One hundred year old ad

Robur-ad-1916-1                                     These photographs by Spencer Shier date back 100 years to 1916 and show us what ads looked like in those distant years. It was about the time of Gallipoli.

A young woman is proudly showing us a tin container of Robur tea with its amazing circular lid. How innovative. Her pose is familiar to advertising history, an attractive young woman smiling at us and pointing to the product. It’s a formula that survives to this day.

The apron is not part of modern publicity though. It has connotations to us of domestic drudgery, pre-feminist gender roles, or perhaps domestic help – she may be posing as a servant. In those times, many households above the level of working class had paid housekeepers.

The title listed on the Trove archive site is “Miss Diamond,” so the model was presumably a celebrity of some kind, a music hall singer perhaps? While she wears an apron here, in other portraits on the site she wears a lush fur coat that suggests wealth and success. Who was she?

Robur-ad-1916-3                     Spencer Shier was a Melbourne photographer who specialized in portraits. He did well, living in a Toorak house at his death in 1946, a location that suggests commercial success and social standing. He specialized in society and celebrity portraits and advertising photography. He may be worthy of further research since many now forgotten photographers can be very interesting to us at this distance in time. Just look at his self-portrait.Shier-by-Shier-1931                       Spencer Shier, self-portrait, 1931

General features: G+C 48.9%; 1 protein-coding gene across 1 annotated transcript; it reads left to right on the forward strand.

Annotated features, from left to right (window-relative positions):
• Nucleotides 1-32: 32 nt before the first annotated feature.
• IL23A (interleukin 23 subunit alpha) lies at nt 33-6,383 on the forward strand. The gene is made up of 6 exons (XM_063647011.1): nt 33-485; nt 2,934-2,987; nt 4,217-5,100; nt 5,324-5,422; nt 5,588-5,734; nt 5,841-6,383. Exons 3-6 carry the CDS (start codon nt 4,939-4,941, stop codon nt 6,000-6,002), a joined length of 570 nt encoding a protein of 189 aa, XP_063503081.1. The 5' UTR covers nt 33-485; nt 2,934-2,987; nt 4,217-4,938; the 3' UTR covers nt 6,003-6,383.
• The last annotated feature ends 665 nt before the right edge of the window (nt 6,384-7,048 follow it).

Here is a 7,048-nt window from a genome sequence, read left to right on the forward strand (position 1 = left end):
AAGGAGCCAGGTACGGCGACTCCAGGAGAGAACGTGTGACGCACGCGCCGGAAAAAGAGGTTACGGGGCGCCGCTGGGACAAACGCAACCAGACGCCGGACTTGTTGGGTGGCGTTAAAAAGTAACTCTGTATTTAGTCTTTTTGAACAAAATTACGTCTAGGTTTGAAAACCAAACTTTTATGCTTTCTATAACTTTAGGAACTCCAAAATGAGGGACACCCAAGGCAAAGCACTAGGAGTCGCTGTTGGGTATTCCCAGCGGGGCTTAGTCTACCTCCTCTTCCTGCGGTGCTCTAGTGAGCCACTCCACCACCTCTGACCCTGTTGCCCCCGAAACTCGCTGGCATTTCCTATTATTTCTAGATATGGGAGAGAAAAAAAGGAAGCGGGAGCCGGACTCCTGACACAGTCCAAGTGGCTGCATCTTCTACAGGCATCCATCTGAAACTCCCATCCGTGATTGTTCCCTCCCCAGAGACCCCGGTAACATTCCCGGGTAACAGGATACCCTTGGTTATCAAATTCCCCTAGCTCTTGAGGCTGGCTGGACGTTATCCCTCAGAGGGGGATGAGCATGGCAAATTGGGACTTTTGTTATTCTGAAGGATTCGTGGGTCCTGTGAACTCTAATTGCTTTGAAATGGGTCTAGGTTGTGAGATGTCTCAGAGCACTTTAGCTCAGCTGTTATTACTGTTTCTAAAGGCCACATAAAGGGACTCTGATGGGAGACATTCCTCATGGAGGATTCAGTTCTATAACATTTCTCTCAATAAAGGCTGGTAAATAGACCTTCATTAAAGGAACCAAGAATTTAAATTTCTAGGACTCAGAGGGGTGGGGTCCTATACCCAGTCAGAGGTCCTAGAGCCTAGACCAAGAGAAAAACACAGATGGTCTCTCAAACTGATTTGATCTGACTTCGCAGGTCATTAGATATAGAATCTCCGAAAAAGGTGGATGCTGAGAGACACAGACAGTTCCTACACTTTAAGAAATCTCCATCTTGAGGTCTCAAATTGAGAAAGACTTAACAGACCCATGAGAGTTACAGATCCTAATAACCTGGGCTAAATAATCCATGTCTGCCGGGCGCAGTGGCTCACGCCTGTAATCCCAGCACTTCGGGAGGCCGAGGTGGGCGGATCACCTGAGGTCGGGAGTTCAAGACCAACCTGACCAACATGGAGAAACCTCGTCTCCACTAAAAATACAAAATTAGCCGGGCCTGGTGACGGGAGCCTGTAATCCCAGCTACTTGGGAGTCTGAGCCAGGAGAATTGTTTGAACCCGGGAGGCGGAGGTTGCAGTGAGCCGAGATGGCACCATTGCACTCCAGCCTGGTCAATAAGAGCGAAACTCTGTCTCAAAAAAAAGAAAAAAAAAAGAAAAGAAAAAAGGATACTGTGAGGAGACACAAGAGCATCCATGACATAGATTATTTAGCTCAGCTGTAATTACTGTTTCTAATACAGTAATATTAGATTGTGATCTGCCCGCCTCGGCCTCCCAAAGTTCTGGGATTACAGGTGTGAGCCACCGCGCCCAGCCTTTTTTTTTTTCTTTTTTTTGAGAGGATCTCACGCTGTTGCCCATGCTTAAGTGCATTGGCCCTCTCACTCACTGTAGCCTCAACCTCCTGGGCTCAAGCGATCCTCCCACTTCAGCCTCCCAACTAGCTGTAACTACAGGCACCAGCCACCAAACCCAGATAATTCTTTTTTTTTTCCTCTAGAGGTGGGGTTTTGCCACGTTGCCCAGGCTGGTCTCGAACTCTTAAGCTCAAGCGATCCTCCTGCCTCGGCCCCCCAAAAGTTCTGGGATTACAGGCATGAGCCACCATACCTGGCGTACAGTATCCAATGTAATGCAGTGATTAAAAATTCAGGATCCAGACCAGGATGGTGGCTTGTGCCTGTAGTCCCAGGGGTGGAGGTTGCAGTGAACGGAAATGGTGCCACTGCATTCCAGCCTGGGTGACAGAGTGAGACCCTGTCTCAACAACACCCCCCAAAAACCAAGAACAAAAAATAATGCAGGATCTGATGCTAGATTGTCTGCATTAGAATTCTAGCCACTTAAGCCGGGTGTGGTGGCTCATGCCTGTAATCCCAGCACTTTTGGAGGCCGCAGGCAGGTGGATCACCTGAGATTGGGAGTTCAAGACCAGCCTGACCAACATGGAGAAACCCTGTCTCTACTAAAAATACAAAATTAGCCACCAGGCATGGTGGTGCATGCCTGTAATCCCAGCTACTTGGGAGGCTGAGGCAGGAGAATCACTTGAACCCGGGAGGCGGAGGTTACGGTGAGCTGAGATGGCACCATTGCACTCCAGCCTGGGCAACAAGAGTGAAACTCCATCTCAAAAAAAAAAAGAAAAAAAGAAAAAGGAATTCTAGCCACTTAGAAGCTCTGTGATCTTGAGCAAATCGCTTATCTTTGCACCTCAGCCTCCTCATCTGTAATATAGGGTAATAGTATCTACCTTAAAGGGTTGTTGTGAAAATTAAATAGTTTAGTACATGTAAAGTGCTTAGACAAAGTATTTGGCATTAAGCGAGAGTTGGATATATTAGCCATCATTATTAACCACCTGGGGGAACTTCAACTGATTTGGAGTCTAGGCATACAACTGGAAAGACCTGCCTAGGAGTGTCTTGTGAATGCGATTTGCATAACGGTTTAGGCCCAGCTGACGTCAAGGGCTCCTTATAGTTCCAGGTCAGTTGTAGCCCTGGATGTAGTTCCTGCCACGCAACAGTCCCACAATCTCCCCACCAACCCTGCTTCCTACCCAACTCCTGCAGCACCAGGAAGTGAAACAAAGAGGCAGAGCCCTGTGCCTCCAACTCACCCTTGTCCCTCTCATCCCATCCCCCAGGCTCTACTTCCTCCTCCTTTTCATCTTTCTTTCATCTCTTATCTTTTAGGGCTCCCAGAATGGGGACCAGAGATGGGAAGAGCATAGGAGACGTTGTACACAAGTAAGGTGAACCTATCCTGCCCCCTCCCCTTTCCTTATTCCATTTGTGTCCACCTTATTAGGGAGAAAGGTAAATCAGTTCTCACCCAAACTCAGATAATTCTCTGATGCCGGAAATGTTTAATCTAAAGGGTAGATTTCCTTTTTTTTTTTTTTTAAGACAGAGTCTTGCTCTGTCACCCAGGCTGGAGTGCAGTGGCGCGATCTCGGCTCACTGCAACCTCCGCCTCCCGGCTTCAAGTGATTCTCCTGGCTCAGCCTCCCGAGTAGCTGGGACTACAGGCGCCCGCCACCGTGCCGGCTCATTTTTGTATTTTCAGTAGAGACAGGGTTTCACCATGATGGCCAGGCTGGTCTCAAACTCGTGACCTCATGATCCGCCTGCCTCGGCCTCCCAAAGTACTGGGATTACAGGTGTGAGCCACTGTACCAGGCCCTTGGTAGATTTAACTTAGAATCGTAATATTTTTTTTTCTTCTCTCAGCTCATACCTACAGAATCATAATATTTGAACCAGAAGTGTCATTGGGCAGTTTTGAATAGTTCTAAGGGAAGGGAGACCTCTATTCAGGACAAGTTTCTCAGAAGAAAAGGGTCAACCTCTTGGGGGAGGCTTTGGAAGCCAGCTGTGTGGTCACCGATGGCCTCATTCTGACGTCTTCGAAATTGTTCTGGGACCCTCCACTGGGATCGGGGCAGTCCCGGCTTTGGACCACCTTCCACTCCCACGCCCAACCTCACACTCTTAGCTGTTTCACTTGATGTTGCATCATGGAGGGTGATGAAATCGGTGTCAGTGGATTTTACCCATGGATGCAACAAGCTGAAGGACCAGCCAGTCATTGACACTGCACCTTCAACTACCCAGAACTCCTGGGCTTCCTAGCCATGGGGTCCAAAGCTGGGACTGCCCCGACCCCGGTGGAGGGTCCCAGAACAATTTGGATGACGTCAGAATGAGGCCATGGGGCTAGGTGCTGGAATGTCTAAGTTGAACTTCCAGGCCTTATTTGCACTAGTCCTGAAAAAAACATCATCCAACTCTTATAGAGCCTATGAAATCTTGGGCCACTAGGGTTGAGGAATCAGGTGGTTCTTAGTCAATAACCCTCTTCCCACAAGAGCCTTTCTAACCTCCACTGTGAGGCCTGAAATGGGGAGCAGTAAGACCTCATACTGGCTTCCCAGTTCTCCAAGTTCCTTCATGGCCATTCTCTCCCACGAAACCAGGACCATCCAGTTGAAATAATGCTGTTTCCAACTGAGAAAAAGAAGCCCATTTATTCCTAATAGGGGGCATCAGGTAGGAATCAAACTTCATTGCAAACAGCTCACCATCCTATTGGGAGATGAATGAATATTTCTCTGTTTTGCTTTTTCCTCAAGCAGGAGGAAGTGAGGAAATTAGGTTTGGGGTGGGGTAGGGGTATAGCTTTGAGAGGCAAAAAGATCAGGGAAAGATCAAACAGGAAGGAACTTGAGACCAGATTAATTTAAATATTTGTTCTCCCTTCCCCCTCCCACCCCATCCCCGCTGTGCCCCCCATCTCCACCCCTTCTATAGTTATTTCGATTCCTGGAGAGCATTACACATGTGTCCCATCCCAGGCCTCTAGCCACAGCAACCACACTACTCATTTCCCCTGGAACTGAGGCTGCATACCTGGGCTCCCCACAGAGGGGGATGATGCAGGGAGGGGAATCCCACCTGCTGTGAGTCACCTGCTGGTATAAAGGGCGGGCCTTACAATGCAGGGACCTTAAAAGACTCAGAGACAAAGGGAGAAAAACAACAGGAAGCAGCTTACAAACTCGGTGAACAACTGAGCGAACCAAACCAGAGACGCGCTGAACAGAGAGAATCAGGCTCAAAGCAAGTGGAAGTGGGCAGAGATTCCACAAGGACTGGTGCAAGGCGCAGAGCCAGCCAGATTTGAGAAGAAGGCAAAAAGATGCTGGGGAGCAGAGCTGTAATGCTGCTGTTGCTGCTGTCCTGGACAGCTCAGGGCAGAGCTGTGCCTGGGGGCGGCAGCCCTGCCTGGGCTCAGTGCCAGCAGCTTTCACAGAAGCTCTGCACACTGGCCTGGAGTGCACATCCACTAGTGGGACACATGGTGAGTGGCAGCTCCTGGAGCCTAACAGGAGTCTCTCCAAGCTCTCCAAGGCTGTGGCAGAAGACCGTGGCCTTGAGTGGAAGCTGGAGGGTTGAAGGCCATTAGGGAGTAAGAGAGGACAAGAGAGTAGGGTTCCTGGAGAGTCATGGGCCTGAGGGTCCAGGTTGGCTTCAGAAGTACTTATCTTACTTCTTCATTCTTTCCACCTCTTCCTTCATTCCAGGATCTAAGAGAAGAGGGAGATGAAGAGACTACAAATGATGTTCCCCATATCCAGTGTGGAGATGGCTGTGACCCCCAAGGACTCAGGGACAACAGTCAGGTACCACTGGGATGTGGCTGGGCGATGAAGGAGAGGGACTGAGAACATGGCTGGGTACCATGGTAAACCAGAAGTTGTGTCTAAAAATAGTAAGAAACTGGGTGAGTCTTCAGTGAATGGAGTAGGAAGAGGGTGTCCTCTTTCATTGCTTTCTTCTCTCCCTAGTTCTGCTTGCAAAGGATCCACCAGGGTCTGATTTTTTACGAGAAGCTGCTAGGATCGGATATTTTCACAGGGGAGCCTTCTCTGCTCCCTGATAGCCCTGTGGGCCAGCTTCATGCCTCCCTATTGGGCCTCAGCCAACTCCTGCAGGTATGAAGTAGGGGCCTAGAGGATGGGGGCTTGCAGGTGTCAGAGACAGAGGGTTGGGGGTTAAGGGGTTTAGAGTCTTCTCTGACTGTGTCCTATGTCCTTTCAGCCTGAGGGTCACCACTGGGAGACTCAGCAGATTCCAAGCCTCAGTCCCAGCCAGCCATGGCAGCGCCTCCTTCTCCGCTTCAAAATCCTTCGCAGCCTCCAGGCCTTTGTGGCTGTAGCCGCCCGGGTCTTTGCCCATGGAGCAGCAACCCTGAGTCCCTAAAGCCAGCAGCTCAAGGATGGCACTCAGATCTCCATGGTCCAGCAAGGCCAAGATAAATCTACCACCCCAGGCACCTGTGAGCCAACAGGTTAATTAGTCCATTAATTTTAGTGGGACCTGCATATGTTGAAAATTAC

My Penguin cover design


Greg Neville, Penguin cover design for the 1960 novel.

Jane Graham is unmarried and pregnant when she is turned out of her comfortable suburban home by an angry father. She lights dejectedly on a bug-ridden room at the top of a squalid house in Fulham. She cares nothing for it, or herself, or her neighbours. 

Lynne Reid Banks’ first novel, the L-Shaped Room, was a best-seller when it was published in 1960 and a movie was soon made starring Leslie Caron. Penguin Books published the first paperback edition in 1962 with a cover drawing by Terence Greer. A later edition featured a too-literal photograph.


Designer Paul Murray has posted the Penguin template on his website which you can download and insert your own image and title into; you can pretend you’re a real Penguin designer from the 1960s. The cover layout is in the famous Marber grid, designed by Romek Marber for Penguin Books in 1961. Baby boomers will recognize it because Penguins dominated the paperback market in the postwar decades.

The image in my design is labelled Repaired Photograph and can be found on John Foster’s site at Design Observer. It’s clearly from about 1960, and shows a young woman of about the same age as the novel’s character Jane. The torn up portrait, clumsily repaired with sticky tape, suggests the character’s own journey in the novel, from despair to recovery.